The controversy over “milkshaking”

Milkshakes sound pretty innocent but for horses they are performance enhancers.
Milkshakes sound pretty innocent but for horses they are performance enhancers. Of course, in racing the milkshakes aren’t made from ice cream — they are a mixture of water, baking soda, sugar and electrolytes.

When the trainer of I’ll Have Another,  Doug O’Neill was given a 45-day suspension for “milkshaking” a horse it brought the controversial practice out into the open. There’s nothing new, here — trainers have been looking for ways to enhance a horse’s performance since the day that they started racing —  but milkshaking and its variations have become a pervasive problem on racetracks across the country.

So what’s a Milkshake?

A “milkshake” is a mixture of water, baking soda, sugar, and electrolytes. It is given to horses by tubing them. Bicarbonate loading neutralizes the build up of lactic acid, which causes muscle fatigue. It is generally administered five or six hours before a race and has the greatest effect in races longer than 90 seconds (which translates to distances of at least a mile).

Bicarbonate loading first gained notoriety in Standardbred racing in the 1980s and then migrated to Thoroughbred racing. By the late 1990s race-day milkshaking was illegal but testing for it wasn’t conducted nationwide until 2004.

To determine whether a horse has been given bicarbonates, horses are tested for TC02 — Total Carbon Dioxide — levels. A reading higher than 37.o millimoles per liter is considered to be unnaturally elevated.

How common is it?

According to an article in the Paulick Report, “When is a ‘Milkshake’ not a Milkshake,”

In California, TCO2 testing did not begin until 2004, when survey tests were conducted to gauge how widespread milkshaking had become. The results were quite shocking: of 82 horses tested during eight races at Del Mar, 19 of them, or nearly 25%, tested above the 37.0 threshold. (In Australia, TCO2 tests are considered positive if they are above 35.0.) Most horses normally test around 32.0-33.0.

Now that TC02 testing is common, it is rumored that some trainers are trying to game the system by boosting performance without exceeding the tested limits by dosing based on the horse’s weight, fitness level and the length of the race. It would still be illegal since it would constitute milkshaking on race day. In the same article, the Paulick Report states:

A racetrack practitioner who spoke to the Paulick Report on the condition of anonymity said some trainers and veterinarians “push the envelope,” not by administering traditional bicarbonate loading through a gastro-nasal tube but by giving “bullets,” a paste-like mix of bicarbonates and electrolytes delivered via a dose gun in the back of a horse’s mouth four to five hours before a race. The concoction can contain an “energy mix” of amino acids, sugar or complex sugar.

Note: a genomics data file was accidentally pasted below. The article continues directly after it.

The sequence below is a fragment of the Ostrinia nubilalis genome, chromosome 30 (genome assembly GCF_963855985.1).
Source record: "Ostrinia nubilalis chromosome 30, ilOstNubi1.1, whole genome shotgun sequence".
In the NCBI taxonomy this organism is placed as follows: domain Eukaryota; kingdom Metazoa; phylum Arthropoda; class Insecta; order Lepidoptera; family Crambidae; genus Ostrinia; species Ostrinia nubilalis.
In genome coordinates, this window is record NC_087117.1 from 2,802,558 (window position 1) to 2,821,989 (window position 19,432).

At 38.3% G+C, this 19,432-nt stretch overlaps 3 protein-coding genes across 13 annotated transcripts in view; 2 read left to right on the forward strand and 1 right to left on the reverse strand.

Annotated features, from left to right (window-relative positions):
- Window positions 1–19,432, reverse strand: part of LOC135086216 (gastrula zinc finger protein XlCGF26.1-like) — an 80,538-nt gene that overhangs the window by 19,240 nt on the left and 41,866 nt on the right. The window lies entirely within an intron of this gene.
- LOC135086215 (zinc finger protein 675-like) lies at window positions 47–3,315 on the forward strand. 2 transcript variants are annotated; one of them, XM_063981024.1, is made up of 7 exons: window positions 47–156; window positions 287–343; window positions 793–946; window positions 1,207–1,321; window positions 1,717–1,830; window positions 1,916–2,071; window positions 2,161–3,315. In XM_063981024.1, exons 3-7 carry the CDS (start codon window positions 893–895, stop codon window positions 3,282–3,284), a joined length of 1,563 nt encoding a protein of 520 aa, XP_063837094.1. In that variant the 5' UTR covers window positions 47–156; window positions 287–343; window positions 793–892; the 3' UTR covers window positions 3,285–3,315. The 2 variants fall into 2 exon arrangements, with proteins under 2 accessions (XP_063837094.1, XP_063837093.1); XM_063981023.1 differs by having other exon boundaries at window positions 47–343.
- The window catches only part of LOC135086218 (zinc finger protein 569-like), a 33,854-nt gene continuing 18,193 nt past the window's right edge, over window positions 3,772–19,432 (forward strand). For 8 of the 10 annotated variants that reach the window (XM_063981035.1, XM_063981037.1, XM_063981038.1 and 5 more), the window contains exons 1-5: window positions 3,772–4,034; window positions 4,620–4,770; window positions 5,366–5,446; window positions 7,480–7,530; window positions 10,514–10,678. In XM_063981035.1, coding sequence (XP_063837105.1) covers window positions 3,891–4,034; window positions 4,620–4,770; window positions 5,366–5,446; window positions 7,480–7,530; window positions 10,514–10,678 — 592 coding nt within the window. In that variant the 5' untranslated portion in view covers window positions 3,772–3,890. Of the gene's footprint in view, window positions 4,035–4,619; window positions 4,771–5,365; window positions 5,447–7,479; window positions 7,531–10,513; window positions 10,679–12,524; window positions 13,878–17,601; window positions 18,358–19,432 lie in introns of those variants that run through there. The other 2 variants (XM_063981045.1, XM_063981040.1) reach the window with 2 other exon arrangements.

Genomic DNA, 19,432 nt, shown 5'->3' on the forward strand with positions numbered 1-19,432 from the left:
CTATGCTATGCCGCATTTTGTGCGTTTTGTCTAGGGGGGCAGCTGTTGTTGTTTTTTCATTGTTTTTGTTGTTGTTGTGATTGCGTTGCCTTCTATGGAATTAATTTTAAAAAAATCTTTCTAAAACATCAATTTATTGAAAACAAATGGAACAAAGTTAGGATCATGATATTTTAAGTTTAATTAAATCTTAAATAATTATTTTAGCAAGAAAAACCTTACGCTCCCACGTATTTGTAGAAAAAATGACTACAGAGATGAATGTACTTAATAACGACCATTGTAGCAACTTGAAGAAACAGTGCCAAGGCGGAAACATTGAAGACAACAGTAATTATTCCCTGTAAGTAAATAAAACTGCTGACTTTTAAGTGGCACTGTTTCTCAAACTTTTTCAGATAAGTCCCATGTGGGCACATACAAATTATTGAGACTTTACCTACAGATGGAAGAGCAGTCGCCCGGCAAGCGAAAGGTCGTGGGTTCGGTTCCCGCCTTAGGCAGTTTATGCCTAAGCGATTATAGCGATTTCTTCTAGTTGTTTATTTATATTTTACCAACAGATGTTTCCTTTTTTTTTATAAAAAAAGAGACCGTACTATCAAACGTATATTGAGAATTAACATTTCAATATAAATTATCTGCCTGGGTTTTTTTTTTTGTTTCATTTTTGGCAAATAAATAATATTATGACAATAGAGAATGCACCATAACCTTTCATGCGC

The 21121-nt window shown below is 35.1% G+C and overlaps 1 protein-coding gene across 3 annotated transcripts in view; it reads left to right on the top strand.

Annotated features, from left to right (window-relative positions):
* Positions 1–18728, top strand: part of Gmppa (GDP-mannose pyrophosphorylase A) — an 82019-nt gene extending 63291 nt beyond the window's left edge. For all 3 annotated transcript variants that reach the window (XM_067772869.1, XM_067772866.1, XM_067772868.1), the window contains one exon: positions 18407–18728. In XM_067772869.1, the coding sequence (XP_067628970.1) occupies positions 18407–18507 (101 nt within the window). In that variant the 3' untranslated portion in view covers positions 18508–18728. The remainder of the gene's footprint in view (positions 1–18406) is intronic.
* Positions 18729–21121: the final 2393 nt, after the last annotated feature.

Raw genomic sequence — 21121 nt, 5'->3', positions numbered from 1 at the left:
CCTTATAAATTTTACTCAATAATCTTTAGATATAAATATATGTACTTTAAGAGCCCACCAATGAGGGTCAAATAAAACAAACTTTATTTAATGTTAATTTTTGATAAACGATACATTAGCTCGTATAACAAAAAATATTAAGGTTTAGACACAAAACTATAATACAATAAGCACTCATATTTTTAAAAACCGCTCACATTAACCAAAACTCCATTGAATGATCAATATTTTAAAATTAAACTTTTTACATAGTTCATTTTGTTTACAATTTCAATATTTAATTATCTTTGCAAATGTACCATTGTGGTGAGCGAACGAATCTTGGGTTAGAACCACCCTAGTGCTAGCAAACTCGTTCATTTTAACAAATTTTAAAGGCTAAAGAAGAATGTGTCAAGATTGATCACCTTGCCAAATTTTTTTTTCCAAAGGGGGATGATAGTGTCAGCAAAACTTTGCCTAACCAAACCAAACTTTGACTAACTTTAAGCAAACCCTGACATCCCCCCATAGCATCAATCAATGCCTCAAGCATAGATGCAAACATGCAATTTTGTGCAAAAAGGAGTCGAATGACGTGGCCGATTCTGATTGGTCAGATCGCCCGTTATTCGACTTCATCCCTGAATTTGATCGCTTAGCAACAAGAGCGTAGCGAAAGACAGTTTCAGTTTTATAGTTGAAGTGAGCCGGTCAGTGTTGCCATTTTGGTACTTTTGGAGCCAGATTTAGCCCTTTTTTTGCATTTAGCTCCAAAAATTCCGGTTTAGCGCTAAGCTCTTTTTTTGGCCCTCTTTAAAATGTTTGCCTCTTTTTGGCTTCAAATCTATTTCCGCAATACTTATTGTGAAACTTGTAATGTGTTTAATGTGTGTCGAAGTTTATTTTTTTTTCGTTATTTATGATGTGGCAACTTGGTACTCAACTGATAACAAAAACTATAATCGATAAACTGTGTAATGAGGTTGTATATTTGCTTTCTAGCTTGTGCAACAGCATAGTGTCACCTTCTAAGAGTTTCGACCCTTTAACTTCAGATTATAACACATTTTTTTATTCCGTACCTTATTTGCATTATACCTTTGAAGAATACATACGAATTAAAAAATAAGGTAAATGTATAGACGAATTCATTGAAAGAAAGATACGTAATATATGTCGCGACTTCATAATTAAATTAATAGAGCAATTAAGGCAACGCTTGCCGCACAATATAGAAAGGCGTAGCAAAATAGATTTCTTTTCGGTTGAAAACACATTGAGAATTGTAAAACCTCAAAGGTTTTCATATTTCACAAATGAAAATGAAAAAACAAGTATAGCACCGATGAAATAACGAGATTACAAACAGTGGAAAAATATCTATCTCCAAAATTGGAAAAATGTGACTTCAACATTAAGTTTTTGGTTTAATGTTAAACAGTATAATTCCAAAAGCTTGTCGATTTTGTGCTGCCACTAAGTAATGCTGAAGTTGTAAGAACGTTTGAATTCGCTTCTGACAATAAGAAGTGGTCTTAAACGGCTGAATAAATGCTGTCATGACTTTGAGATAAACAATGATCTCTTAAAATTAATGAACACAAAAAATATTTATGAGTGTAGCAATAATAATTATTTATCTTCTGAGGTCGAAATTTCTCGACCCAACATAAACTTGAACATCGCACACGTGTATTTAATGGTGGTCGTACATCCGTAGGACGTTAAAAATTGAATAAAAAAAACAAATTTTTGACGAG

What else can raise TC02 Levels?

In addition to bicarbonate loading, there are several other factors that can influence TC02 levels. After all, Carbon Dioxide (CO2) occurs naturally in all living things, including horses. According to a document published by the Michigan Office of Racing Commissioner, Understanding TC02 Testing,  there are many factors that can affect the acid/alkaline “pH” balance in a horse.

  • Lasix: Administration of Lasix has been shown to influence TC02 levels. The Lasix “bump” is a known phenomena. Keep in mind that almost all racehorses now are given Lasix on race day.
  • Dehydration: Excessive sweating, decreased water consumption due to cold weather or the deliberate withholding of water for long periods of time can lead to metabolic alkalosis which could result in an elevated TC02 level.
  • Supplements: Supplements that contain bicarbonate, citrate and acetate can alter the acid/alkaline balance of a horse.
  • Medications: Buffers, antacids and anti-ulcer medications can raise TC02 levels.
  • Feed: Diets that have a high cation-anion balance — for example, those which include high amounts of alfalfa or soybean meal, can increase TC02 levels.
  • Electrolytes and salt: Some electrolyte formulations contain bicarbonate or other alkalinizing agents. Some experts believe that high levels of salt and electrolites combined with limited water consumption can cause alkalosis and result in an elevated level of TC02.

Does bicarbonate loading have benefits?

Outside of the racing environment, there are legitimate uses for bicarbonate loading. For example, it can be very helpful to help horses that are tying up.


One thought on “The controversy over “milkshaking”

  1. Does stress of a horse raise TC02 levels? I have a horse that is petrified of needles and I’m concerned that it may record a high TC02 level if blood tested.

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